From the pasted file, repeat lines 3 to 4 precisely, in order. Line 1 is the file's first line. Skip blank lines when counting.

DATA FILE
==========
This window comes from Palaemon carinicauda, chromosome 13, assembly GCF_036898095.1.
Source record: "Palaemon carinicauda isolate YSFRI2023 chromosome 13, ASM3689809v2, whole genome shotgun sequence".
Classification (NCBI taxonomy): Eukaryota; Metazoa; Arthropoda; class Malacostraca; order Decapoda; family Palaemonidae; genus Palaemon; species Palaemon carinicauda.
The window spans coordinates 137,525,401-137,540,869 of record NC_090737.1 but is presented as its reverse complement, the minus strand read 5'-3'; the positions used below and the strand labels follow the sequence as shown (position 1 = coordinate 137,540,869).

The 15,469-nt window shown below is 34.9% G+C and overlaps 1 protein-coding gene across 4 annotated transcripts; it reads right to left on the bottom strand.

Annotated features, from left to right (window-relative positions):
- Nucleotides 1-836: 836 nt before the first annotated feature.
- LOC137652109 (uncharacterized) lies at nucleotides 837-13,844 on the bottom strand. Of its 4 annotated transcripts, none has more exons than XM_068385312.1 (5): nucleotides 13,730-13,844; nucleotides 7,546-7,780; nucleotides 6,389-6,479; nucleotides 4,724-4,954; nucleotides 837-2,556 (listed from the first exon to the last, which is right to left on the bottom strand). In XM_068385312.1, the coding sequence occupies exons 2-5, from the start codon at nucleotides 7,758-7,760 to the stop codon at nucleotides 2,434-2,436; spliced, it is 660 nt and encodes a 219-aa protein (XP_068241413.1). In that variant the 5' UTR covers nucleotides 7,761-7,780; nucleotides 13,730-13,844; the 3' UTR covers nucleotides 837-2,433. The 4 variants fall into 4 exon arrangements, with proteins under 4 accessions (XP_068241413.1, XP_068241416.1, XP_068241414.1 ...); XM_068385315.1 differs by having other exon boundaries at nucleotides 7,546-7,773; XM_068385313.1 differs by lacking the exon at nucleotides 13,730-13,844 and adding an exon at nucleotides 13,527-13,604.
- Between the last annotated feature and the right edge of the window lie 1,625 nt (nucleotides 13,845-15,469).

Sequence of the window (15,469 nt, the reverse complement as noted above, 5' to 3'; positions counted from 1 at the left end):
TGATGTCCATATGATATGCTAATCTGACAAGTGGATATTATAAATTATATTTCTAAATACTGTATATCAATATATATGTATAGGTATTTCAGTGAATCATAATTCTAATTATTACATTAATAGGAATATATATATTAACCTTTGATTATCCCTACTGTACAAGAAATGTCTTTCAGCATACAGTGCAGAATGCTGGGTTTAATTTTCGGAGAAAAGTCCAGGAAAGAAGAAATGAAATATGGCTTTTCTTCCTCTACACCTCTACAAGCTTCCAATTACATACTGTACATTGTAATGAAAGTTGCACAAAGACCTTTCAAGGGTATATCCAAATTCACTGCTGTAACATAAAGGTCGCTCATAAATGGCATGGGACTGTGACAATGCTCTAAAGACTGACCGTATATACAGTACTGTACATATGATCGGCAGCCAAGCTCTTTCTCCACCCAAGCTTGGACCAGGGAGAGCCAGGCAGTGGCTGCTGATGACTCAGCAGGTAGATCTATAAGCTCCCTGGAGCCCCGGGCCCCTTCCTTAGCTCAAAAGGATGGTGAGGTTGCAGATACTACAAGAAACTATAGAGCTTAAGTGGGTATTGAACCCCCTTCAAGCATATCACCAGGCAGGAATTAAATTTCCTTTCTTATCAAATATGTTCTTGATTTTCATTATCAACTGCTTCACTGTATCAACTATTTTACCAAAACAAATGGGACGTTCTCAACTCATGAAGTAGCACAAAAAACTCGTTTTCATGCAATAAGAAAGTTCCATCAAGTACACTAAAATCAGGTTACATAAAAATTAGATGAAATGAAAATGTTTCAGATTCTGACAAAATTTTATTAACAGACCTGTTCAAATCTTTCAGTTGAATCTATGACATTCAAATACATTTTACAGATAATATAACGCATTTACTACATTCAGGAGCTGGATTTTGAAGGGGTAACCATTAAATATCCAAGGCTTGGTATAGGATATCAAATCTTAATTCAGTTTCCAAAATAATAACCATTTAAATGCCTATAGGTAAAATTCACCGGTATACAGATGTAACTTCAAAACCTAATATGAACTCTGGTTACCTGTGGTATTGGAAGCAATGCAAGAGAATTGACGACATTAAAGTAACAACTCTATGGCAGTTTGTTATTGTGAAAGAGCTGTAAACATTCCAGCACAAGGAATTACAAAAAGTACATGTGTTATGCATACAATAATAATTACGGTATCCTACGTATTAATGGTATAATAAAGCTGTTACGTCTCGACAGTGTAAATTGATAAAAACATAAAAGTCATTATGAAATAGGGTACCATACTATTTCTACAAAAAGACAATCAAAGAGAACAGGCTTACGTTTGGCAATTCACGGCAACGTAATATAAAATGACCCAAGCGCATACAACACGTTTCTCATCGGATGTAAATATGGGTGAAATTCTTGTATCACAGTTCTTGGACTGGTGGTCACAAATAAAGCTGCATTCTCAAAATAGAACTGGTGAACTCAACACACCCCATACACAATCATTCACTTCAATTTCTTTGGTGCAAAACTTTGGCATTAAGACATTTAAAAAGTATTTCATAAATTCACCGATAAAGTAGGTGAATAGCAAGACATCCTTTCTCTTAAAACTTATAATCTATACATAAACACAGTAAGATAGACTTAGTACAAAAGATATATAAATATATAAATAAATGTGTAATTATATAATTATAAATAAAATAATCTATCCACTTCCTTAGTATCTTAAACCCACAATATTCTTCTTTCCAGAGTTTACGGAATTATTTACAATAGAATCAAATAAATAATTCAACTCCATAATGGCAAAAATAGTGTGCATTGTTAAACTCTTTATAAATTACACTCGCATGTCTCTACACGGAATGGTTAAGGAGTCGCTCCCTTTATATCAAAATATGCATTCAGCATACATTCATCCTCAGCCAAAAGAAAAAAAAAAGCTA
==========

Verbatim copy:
Classification (NCBI taxonomy): Eukaryota; Metazoa; Arthropoda; class Malacostraca; order Decapoda; family Palaemonidae; genus Palaemon; species Palaemon carinicauda.
The window spans coordinates 137,525,401-137,540,869 of record NC_090737.1 but is presented as its reverse complement, the minus strand read 5'-3'; the positions used below and the strand labels follow the sequence as shown (position 1 = coordinate 137,540,869).